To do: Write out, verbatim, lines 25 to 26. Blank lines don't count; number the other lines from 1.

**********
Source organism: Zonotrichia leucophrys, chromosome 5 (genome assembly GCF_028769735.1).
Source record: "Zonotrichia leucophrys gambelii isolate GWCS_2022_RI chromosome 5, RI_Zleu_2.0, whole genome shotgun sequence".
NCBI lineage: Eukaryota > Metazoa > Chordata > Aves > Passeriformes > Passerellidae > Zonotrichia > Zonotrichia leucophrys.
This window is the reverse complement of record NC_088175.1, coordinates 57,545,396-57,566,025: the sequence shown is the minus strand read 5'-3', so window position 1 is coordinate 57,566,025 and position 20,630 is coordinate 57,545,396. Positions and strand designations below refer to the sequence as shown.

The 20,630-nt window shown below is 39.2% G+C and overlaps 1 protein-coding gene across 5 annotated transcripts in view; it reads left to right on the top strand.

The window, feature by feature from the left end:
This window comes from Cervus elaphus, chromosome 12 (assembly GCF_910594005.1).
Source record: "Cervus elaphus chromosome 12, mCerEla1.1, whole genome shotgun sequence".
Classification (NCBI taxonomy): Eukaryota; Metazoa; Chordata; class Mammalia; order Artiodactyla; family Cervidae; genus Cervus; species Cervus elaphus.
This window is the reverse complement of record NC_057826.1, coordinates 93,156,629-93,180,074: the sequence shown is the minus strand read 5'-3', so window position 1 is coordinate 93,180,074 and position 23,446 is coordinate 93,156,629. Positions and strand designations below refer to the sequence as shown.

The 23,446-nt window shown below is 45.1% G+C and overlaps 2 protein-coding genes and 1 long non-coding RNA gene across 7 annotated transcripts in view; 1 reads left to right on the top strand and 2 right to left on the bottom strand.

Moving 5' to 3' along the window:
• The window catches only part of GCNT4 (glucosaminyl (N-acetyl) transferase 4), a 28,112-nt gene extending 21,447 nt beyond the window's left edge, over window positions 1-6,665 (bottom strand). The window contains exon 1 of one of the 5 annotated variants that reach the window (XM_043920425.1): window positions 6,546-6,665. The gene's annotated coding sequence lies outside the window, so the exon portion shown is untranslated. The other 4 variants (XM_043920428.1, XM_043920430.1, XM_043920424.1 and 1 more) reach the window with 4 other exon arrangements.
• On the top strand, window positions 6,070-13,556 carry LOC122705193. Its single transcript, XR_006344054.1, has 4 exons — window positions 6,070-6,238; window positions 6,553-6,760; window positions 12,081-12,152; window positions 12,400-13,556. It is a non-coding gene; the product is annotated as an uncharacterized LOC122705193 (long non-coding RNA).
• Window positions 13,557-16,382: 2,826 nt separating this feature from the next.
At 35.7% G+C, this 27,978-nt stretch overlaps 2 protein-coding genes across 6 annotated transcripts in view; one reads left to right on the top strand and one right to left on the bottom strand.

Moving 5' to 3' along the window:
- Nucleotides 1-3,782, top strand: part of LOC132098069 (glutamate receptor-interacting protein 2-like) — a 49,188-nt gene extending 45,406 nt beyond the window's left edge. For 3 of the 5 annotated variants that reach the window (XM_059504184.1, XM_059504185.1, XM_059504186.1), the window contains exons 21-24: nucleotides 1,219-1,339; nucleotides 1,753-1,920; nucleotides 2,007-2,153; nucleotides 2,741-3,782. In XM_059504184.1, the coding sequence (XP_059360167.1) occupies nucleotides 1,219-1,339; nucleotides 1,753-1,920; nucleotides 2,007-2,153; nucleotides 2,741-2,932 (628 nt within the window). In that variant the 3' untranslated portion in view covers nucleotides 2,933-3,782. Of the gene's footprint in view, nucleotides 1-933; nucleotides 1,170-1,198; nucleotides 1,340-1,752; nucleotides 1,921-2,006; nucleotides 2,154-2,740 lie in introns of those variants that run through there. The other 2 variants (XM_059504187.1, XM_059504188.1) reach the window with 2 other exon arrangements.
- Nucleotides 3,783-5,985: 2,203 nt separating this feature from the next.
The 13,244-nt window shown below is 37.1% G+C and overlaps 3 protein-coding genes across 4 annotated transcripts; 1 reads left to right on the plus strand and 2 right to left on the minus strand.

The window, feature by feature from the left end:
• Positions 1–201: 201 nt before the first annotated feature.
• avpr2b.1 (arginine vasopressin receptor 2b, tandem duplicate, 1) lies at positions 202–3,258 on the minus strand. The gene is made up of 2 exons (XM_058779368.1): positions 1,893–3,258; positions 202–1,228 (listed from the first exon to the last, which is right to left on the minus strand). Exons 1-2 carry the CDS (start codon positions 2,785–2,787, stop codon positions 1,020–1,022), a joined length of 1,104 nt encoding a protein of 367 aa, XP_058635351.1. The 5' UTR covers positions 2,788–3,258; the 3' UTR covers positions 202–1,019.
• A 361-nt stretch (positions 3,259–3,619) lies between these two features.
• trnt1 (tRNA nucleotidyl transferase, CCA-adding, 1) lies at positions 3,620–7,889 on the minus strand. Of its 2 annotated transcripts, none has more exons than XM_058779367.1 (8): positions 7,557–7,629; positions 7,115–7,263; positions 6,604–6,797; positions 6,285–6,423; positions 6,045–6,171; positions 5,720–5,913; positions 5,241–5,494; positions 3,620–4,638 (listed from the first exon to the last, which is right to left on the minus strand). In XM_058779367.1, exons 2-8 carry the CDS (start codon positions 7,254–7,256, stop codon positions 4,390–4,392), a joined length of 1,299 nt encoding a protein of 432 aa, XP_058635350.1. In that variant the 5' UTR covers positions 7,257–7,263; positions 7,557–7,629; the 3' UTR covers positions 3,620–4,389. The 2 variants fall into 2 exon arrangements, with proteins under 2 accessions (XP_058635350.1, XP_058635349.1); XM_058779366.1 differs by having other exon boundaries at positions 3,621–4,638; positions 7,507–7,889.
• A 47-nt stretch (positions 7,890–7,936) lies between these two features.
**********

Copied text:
• trnt1 (tRNA nucleotidyl transferase, CCA-adding, 1) lies at positions 3,620–7,889 on the minus strand. Of its 2 annotated transcripts, none has more exons than XM_058779367.1 (8): positions 7,557–7,629; positions 7,115–7,263; positions 6,604–6,797; positions 6,285–6,423; positions 6,045–6,171; positions 5,720–5,913; positions 5,241–5,494; positions 3,620–4,638 (listed from the first exon to the last, which is right to left on the minus strand). In XM_058779367.1, exons 2-8 carry the CDS (start codon positions 7,254–7,256, stop codon positions 4,390–4,392), a joined length of 1,299 nt encoding a protein of 432 aa, XP_058635350.1. In that variant the 5' UTR covers positions 7,257–7,263; positions 7,557–7,629; the 3' UTR covers positions 3,620–4,389. The 2 variants fall into 2 exon arrangements, with proteins under 2 accessions (XP_058635350.1, XP_058635349.1); XM_058779366.1 differs by having other exon boundaries at positions 3,621–4,638; positions 7,507–7,889.
• A 47-nt stretch (positions 7,890–7,936) lies between these two features.